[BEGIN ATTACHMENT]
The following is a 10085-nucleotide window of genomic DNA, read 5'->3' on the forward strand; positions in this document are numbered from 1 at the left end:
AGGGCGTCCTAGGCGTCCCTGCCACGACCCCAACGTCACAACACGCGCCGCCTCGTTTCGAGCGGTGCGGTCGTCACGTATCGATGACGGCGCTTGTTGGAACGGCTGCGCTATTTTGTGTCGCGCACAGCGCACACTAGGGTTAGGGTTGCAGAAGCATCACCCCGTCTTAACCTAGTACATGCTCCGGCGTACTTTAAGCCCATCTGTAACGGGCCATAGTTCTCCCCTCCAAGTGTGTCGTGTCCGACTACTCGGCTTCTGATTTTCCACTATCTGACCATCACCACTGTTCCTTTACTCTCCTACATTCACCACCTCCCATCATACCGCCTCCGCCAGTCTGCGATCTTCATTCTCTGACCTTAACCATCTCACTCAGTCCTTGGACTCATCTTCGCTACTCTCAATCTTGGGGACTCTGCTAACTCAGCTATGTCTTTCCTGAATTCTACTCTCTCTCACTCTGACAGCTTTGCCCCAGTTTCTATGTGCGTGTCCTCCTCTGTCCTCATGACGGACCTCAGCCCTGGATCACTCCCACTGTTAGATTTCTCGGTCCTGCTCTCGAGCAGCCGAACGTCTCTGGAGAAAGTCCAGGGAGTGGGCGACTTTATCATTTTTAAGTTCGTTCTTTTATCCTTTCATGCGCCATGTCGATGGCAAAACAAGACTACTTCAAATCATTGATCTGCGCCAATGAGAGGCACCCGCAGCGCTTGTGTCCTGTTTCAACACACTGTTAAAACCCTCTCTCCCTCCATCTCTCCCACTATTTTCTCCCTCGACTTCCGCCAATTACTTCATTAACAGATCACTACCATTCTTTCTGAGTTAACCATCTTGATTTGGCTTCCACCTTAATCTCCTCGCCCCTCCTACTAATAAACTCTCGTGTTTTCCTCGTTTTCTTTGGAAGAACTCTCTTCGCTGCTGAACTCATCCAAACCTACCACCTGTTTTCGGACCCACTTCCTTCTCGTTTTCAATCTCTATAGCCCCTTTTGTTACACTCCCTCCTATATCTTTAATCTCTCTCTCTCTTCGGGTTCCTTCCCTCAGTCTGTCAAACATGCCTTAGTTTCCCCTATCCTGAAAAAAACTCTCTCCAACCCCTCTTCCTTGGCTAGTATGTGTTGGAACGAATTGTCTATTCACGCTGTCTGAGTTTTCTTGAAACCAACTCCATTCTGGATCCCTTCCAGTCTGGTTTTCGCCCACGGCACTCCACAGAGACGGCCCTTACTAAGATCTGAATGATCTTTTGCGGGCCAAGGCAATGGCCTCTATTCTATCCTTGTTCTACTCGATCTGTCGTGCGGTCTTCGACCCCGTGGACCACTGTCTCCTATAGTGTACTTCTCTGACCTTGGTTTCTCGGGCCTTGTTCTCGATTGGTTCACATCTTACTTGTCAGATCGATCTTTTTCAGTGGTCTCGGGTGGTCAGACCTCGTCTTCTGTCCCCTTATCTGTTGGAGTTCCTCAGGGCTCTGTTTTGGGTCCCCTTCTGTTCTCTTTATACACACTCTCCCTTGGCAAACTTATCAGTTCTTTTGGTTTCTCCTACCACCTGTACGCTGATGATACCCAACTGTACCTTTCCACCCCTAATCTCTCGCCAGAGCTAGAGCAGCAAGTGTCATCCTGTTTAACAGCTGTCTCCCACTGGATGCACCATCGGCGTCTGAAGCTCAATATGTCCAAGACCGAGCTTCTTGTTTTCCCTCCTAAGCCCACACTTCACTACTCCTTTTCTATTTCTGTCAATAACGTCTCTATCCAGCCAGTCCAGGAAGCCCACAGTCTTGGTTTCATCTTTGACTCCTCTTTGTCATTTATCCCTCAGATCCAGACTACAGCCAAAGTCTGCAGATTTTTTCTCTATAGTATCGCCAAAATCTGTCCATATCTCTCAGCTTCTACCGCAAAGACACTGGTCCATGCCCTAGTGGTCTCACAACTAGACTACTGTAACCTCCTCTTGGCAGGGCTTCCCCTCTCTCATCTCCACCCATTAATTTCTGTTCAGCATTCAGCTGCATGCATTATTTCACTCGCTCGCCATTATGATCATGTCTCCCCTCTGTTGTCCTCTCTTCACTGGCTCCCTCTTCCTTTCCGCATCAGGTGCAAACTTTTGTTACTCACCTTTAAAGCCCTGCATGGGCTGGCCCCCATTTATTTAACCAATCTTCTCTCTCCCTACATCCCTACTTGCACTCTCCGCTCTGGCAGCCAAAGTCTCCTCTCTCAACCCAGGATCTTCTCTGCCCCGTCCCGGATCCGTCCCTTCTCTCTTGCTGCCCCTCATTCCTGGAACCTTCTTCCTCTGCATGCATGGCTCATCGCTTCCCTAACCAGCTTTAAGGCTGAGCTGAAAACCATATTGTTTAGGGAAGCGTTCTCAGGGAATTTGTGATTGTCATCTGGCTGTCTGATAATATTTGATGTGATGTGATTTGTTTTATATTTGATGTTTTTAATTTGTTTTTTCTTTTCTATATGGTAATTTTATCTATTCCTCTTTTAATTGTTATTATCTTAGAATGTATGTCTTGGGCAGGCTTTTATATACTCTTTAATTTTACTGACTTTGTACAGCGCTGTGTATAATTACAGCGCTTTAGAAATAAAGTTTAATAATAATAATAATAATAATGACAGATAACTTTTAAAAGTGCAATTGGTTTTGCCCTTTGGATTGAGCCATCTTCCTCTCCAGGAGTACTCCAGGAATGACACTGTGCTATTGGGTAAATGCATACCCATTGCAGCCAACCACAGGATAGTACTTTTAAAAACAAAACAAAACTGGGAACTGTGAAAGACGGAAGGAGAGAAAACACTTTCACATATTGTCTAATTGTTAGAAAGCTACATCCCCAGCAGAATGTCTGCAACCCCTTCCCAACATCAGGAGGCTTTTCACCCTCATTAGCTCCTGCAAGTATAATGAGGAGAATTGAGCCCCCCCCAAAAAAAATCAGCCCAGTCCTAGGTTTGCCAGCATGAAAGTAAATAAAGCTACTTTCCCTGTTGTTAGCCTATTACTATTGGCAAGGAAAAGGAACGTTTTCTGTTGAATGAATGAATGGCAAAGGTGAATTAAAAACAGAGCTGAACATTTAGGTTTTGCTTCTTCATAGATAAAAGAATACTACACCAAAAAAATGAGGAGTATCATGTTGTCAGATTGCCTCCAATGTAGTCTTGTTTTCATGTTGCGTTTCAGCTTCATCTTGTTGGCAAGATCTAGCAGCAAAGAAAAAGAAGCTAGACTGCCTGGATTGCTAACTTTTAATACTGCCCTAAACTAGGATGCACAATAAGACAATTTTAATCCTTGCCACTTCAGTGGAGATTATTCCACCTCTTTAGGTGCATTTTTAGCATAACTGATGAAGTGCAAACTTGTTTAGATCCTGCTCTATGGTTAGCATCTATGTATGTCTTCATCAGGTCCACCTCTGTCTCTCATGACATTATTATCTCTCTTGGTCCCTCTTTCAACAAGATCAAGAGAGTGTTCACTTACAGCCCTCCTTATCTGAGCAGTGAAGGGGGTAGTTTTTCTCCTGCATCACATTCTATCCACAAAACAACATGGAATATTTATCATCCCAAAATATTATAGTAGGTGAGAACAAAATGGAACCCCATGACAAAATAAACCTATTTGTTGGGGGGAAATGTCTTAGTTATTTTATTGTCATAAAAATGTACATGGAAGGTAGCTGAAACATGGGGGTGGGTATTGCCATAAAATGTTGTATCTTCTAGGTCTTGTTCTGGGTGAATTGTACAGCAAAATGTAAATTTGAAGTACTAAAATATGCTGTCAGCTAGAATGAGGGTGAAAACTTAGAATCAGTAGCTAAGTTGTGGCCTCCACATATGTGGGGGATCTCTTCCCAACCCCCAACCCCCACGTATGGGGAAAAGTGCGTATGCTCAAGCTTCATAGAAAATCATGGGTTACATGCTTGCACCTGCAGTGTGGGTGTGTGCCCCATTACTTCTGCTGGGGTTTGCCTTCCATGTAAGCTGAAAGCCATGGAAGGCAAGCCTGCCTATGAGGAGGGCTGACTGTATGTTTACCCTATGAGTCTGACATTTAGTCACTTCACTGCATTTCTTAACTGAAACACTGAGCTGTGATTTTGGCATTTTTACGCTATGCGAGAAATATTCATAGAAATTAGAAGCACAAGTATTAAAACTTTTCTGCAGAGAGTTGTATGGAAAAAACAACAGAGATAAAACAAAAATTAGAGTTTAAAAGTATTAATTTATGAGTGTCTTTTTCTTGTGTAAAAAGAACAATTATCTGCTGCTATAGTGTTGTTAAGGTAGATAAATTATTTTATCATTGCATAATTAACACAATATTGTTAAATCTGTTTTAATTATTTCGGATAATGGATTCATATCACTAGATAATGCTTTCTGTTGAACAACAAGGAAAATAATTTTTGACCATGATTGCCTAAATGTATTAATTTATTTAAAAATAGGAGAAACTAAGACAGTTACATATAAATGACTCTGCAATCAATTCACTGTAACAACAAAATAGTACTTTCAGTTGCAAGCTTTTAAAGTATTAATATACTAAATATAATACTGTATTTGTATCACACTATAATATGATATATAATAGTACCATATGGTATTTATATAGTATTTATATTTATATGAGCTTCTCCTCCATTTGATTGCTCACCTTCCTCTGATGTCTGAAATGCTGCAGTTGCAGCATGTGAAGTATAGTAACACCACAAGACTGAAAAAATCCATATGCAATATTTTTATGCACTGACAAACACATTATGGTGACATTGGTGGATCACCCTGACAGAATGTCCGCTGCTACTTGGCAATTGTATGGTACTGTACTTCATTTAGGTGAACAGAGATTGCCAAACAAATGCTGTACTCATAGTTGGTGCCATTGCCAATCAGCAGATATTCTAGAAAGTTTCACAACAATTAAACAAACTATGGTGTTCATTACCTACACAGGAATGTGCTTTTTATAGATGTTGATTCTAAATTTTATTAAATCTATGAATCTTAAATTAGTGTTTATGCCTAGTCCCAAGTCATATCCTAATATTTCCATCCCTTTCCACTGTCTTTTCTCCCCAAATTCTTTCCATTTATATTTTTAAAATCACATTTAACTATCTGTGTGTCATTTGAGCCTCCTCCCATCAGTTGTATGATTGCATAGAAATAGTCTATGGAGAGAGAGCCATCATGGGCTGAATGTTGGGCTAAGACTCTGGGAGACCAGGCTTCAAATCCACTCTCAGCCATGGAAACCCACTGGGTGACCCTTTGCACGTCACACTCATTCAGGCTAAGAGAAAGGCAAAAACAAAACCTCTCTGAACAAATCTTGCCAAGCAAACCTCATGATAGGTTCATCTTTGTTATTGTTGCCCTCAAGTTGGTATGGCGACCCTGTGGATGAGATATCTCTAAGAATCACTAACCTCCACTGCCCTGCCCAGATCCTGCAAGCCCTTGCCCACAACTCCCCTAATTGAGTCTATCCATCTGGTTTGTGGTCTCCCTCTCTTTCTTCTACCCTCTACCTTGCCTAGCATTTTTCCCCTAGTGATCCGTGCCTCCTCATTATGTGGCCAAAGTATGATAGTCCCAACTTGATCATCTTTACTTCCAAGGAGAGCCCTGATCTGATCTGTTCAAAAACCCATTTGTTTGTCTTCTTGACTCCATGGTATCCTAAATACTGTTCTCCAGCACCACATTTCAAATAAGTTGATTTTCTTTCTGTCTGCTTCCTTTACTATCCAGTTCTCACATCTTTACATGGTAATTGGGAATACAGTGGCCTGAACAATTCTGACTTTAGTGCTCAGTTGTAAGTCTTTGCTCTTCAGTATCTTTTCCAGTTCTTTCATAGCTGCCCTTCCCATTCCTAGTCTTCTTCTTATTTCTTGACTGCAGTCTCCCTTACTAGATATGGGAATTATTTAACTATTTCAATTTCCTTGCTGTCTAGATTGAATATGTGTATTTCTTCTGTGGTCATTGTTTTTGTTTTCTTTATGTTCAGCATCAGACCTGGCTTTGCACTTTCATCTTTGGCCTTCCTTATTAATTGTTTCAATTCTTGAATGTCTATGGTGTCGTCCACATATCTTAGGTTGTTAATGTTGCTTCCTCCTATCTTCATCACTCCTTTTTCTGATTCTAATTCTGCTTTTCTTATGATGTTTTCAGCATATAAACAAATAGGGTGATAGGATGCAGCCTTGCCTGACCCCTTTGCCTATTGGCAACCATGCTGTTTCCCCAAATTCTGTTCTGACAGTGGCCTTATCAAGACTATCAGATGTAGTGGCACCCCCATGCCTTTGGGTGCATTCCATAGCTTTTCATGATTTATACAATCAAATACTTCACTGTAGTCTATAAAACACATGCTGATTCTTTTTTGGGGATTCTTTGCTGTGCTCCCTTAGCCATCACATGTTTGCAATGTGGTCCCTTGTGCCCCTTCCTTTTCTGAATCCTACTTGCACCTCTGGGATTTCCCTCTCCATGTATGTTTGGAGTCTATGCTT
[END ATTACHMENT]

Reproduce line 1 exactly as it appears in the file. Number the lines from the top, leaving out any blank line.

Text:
The following is a 10085-nucleotide window of genomic DNA, read 5'->3' on the forward strand; positions in this document are numbered from 1 at the left end: